The 360 4 barrel engine has managed to go all this time and distance without any problems. The only work performed on the engine was a tightening up of the valve cover bolts. Part of the secret is that David drives about 30 miles a day to work including a long stretch on a highway. Thus the engine achieves full operating temperature which cleans out the engine and burns away any byproducts of combustion created during the cold morning start-up.

While the engine held up some of the accessories gave up the ghost. The Monaco has a new alternator and power steering pump.

The commute is a mix of city/ highway driving at moderate pace with no jackrabbit starts. About 90 percent of the commute takes place on highways and nets a surprisingly good 16 MPG using Costco gasoline. Trips to Reno, Nevada at a steady 65 MPH cruise return 18 MPG. The car pulls strongly up grades without losing any speed. This car does NOT have the Chrysler Lean Burn system which adjusted timing in accordance with driving conditions. The Nov 1975 issue of POPULAR SCIENCE discusses this system. The EPA rating for a lean burn 360-2 barrel in 1976 was 20 MPG Hwy while the regular 360-2 engine from 1975 rated a higher EPA of 22 MPG Hwy.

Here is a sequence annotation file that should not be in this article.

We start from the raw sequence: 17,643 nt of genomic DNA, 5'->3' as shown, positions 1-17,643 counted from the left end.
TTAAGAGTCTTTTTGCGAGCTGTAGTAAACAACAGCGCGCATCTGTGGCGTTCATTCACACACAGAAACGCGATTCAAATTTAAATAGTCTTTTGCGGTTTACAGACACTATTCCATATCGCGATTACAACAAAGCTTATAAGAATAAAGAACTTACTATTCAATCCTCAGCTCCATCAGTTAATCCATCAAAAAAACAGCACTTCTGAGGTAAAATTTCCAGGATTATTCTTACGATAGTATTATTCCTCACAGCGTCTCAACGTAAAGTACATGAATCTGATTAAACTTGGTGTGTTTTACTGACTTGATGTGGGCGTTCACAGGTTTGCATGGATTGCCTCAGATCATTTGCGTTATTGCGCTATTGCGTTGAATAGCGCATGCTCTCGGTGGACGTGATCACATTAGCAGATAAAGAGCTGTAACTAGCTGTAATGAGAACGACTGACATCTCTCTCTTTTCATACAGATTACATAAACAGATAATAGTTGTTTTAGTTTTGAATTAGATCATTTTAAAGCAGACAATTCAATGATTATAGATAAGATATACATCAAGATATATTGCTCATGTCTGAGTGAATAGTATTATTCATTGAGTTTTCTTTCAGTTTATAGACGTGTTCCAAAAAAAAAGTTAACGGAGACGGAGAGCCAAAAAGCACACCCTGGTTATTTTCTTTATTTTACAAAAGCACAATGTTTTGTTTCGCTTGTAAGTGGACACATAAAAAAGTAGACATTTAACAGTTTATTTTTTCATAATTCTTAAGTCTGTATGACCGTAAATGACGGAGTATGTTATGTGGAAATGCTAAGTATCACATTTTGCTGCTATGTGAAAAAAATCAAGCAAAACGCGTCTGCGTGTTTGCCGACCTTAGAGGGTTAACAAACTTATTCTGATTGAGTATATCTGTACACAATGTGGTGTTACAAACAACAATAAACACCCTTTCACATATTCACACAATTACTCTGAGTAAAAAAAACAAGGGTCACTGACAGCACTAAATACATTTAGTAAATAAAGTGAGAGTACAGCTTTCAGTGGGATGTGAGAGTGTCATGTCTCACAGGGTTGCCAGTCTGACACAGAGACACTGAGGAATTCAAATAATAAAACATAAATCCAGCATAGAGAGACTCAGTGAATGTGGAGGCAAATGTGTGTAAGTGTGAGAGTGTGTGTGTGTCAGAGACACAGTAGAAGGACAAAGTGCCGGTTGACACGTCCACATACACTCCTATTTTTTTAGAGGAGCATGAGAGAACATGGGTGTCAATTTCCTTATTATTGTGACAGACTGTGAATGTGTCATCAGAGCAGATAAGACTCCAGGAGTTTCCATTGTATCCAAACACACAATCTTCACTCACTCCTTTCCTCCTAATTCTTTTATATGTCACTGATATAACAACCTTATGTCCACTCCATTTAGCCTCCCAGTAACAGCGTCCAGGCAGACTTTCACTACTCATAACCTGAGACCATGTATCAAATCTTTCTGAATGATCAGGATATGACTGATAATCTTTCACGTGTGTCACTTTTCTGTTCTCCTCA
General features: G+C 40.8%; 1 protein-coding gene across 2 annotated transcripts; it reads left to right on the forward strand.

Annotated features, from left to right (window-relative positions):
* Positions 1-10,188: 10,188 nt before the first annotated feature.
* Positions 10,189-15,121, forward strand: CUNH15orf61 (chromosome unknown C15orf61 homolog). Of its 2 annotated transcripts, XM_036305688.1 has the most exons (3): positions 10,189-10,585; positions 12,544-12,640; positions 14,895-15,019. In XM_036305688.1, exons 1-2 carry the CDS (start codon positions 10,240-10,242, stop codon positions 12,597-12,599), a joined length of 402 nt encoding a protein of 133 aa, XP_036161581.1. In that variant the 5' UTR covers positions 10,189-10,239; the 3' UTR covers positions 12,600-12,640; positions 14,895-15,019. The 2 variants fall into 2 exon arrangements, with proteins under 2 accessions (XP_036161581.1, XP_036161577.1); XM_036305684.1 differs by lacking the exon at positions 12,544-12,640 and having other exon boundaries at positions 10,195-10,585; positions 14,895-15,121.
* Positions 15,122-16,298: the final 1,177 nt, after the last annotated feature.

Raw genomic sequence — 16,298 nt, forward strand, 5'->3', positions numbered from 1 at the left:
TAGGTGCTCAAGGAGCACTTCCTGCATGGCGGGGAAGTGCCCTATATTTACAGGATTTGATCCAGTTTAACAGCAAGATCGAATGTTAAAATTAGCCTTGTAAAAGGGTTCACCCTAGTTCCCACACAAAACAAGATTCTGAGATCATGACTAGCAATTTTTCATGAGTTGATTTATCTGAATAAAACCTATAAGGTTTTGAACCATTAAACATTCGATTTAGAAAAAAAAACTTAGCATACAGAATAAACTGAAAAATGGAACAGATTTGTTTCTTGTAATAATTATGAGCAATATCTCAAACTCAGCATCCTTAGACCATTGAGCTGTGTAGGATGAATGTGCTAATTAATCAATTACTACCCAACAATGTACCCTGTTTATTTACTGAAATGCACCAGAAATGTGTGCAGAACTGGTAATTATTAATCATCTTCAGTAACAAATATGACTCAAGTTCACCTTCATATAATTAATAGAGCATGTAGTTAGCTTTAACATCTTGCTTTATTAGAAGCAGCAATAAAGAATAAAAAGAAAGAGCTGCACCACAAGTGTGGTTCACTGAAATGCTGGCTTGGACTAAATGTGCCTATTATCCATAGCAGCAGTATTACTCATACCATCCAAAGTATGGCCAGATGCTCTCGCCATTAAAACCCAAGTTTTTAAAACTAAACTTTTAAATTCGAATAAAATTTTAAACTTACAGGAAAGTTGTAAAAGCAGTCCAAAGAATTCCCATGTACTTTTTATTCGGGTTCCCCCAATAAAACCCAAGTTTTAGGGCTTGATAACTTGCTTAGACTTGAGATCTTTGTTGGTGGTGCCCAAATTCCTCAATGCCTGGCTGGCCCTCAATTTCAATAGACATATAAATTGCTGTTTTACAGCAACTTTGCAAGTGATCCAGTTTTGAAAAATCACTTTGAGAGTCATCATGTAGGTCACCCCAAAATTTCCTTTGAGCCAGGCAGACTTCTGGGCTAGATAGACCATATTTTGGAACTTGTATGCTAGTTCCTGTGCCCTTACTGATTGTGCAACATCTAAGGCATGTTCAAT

The highway axle and lock-up converter combined with tall radials (215/ 70R15) on 15 inch rims account for this accomplishment despite prodigious weight, wind resisting square lines and a low compression engine. The transmission has been fine except for a leak that has now reached about 2 quarts over the course of a year. Its cheaper to add fluid than it is to pull it and replace the seals. The driveshaft is a one piece unit instead of a split 2 piece item. The U joints finally gave out in 2007 beginning with a rumble and vibration that necessitated replacement.

78 dodge monaco brougham david 360 4 barrel

The car keeps passing the California smog inspections. One of the tests is a 20 minute gas tank pressure test because it has a vented gas tank. The air pump was replaced and a hose leading to the charcoal canister was replaced but otherwise the emission system still works. At one point David questioned the integrity of the fuel pump because the car hesitates when you step on it. Mechanical inspection determined that the original fuel pump is still fine and the hesitation is caused by the emissions equipment.

Because of David's driving style and the presence of a single exhaust system the pipes lasted an astonishing 27 years before the pipe literally broke right off the car in 2005. Single exhaust systems heat up quicker than duals over an equal distance and hence burn away more of the acids which rust the pipes from the inside. Driving 30 miles a day ensures the inside of the pipes stay hot and dry. A new muffler and catalytic converter was installed. As long as David's driving style is unchanged they will likely last until 2032!